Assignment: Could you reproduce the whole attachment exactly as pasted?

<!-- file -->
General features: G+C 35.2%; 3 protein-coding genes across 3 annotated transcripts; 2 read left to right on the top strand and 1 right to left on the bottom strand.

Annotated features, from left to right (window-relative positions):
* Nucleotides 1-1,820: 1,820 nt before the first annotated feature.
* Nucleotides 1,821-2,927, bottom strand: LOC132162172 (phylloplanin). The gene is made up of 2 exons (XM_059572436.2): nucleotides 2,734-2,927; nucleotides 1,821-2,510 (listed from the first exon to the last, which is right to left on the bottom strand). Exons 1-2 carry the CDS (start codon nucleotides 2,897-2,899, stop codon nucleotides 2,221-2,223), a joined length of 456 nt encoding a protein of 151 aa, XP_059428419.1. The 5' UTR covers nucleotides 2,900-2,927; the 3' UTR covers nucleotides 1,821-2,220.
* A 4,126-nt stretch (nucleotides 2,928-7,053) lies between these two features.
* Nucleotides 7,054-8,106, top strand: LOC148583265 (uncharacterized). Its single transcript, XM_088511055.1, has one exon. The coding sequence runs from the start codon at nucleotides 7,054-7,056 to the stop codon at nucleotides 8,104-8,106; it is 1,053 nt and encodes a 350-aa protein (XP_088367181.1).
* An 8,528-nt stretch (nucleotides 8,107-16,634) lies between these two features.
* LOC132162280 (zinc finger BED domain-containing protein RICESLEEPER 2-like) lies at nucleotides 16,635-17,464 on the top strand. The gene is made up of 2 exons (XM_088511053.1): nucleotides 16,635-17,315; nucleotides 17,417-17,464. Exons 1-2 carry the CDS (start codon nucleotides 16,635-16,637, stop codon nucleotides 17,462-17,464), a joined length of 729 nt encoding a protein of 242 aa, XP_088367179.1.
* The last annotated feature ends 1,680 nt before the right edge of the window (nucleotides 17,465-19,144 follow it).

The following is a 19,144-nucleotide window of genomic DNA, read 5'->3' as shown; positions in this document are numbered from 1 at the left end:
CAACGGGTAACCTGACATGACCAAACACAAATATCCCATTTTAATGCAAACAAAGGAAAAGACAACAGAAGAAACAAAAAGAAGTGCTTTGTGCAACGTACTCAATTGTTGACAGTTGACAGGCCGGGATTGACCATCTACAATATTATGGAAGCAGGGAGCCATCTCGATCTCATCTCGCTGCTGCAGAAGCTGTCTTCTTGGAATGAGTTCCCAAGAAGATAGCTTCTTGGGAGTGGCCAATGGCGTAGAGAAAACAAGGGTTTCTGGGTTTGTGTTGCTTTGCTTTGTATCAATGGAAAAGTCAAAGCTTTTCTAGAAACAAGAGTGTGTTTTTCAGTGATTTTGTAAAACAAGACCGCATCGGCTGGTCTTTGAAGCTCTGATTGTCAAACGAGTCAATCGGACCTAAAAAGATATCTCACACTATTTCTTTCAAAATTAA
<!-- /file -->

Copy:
General features: G+C 35.2%; 3 protein-coding genes across 3 annotated transcripts; 2 read left to right on the top strand and 1 right to left on the bottom strand.

Annotated features, from left to right (window-relative positions):
* Nucleotides 1-1,820: 1,820 nt before the first annotated feature.
* Nucleotides 1,821-2,927, bottom strand: LOC132162172 (phylloplanin). The gene is made up of 2 exons (XM_059572436.2): nucleotides 2,734-2,927; nucleotides 1,821-2,510 (listed from the first exon to the last, which is right to left on the bottom strand). Exons 1-2 carry the CDS (start codon nucleotides 2,897-2,899, stop codon nucleotides 2,221-2,223), a joined length of 456 nt encoding a protein of 151 aa, XP_059428419.1. The 5' UTR covers nucleotides 2,900-2,927; the 3' UTR covers nucleotides 1,821-2,220.
* A 4,126-nt stretch (nucleotides 2,928-7,053) lies between these two features.
* Nucleotides 7,054-8,106, top strand: LOC148583265 (uncharacterized). Its single transcript, XM_088511055.1, has one exon. The coding sequence runs from the start codon at nucleotides 7,054-7,056 to the stop codon at nucleotides 8,104-8,106; it is 1,053 nt and encodes a 350-aa protein (XP_088367181.1).
* An 8,528-nt stretch (nucleotides 8,107-16,634) lies between these two features.
* LOC132162280 (zinc finger BED domain-containing protein RICESLEEPER 2-like) lies at nucleotides 16,635-17,464 on the top strand. The gene is made up of 2 exons (XM_088511053.1): nucleotides 16,635-17,315; nucleotides 17,417-17,464. Exons 1-2 carry the CDS (start codon nucleotides 16,635-16,637, stop codon nucleotides 17,462-17,464), a joined length of 729 nt encoding a protein of 242 aa, XP_088367179.1.
* The last annotated feature ends 1,680 nt before the right edge of the window (nucleotides 17,465-19,144 follow it).

The following is a 19,144-nucleotide window of genomic DNA, read 5'->3' as shown; positions in this document are numbered from 1 at the left end:
CAACGGGTAACCTGACATGACCAAACACAAATATCCCATTTTAATGCAAACAAAGGAAAAGACAACAGAAGAAACAAAAAGAAGTGCTTTGTGCAACGTACTCAATTGTTGACAGTTGACAGGCCGGGATTGACCATCTACAATATTATGGAAGCAGGGAGCCATCTCGATCTCATCTCGCTGCTGCAGAAGCTGTCTTCTTGGAATGAGTTCCCAAGAAGATAGCTTCTTGGGAGTGGCCAATGGCGTAGAGAAAACAAGGGTTTCTGGGTTTGTGTTGCTTTGCTTTGTATCAATGGAAAAGTCAAAGCTTTTCTAGAAACAAGAGTGTGTTTTTCAGTGATTTTGTAAAACAAGACCGCATCGGCTGGTCTTTGAAGCTCTGATTGTCAAACGAGTCAATCGGACCTAAAAAGATATCTCACACTATTTCTTTCAAAATTAA